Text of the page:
The adventurous folks at iFixit have cracked open the HTC One (quite literally) to reveal its. Not surprising, given its build, the HTC One was found to be extremely hard to repair, getting a score of 1 out of 10. internals

To crack open the handset, the iFixit team had to heat it and then use a suction cup to lift off the screen, given there are no screws on the One. Once the device was open, it took a difficult 30 minutes to separate the front of the device from the back. Here, iFolks notes that it is "very difficult to open the device without damaging the rear case. This makes every component extremely difficult to replace".

READ: HTC One review

The components inside the handset don't include anything too surprising. The rear UltraPixel camera is coated in a copper shielding and was found to be a 4MP backside-illuminated sensor made by ST Microelectronics. The UltraPixel camera is being blamed for shipping delays for the HTC One.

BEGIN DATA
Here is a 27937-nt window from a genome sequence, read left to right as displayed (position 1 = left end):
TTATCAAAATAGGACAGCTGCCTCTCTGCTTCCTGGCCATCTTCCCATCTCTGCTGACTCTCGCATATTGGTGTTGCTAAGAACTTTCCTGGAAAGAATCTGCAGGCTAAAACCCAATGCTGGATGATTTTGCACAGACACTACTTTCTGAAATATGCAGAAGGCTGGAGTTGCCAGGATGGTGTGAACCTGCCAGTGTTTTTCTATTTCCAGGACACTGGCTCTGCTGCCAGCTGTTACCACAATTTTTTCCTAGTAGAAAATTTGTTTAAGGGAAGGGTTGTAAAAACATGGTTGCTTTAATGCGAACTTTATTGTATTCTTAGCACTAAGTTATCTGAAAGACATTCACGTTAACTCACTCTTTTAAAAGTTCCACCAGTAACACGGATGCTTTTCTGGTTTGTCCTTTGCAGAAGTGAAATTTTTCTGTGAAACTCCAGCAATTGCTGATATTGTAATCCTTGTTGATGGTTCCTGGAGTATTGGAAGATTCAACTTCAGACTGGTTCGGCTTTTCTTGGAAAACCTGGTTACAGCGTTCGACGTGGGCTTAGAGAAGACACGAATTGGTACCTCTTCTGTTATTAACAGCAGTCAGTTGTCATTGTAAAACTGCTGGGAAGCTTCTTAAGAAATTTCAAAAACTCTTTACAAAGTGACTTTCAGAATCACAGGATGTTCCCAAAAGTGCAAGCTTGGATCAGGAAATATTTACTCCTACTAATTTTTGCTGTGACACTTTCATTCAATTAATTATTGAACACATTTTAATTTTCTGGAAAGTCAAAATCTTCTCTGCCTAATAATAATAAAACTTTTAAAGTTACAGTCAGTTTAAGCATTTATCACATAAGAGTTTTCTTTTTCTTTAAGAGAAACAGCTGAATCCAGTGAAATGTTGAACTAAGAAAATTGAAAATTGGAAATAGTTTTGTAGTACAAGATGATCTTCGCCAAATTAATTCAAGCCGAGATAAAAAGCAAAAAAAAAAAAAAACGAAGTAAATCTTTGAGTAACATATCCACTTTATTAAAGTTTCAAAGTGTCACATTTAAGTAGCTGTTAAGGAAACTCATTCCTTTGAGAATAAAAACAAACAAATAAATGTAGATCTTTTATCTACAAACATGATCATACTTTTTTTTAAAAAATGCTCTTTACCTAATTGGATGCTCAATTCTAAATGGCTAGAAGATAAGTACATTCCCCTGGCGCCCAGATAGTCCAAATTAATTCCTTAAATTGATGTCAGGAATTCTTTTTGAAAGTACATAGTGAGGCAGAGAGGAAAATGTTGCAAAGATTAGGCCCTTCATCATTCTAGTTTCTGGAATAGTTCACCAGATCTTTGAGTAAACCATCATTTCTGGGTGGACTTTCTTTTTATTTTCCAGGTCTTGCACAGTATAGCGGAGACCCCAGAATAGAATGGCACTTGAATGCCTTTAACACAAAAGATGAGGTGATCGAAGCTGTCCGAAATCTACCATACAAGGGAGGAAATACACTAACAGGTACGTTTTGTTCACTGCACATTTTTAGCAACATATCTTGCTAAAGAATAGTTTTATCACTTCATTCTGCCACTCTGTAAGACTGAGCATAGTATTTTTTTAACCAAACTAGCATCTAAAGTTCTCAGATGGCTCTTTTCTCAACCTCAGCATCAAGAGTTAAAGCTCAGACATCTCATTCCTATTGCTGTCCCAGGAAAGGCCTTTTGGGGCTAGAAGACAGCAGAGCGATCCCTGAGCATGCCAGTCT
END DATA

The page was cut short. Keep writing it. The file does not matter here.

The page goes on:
Replacing the battery on the One will be no easy task, as it is buried beneath the motherboard and adhered to the midframe, doing away with any chance of user replacement. Any battery changes will have to be done through the manufacturer. 

The HTC One and Apple's iPhone 5 design have been noted to be similar, but repairability is much different. In September, iFixit rated the iPhone 5 a 7 out of 10, beating the One out quite nicely.

READ: HTC One release date and where can I get it?

HTC will make the One available in the UK next week and in the US before the end of April. 

Will repairability halt customers from making a One purchase? We doubt it. - PAY MONTHLY PHONES The Samsung Galaxy S10+ is now available on EE who have been awarded the UK’s best network for the fifth year running. RootMetrics tested the four UK networks and EE was faster and more reliable than all of them, with better data performance. Their network has come a long way since they launched in 2012. Back then they had 11 UK cities covered by 4G. Today they cover most of the UK’s land mass, thanks to 19,000 state-of-the-art 4G sites. They’ve got faster, too – from 50Mbps to a maximum speed of 400Mbps. And they’re soon to experience even greater possibilities with the launch of 5G.

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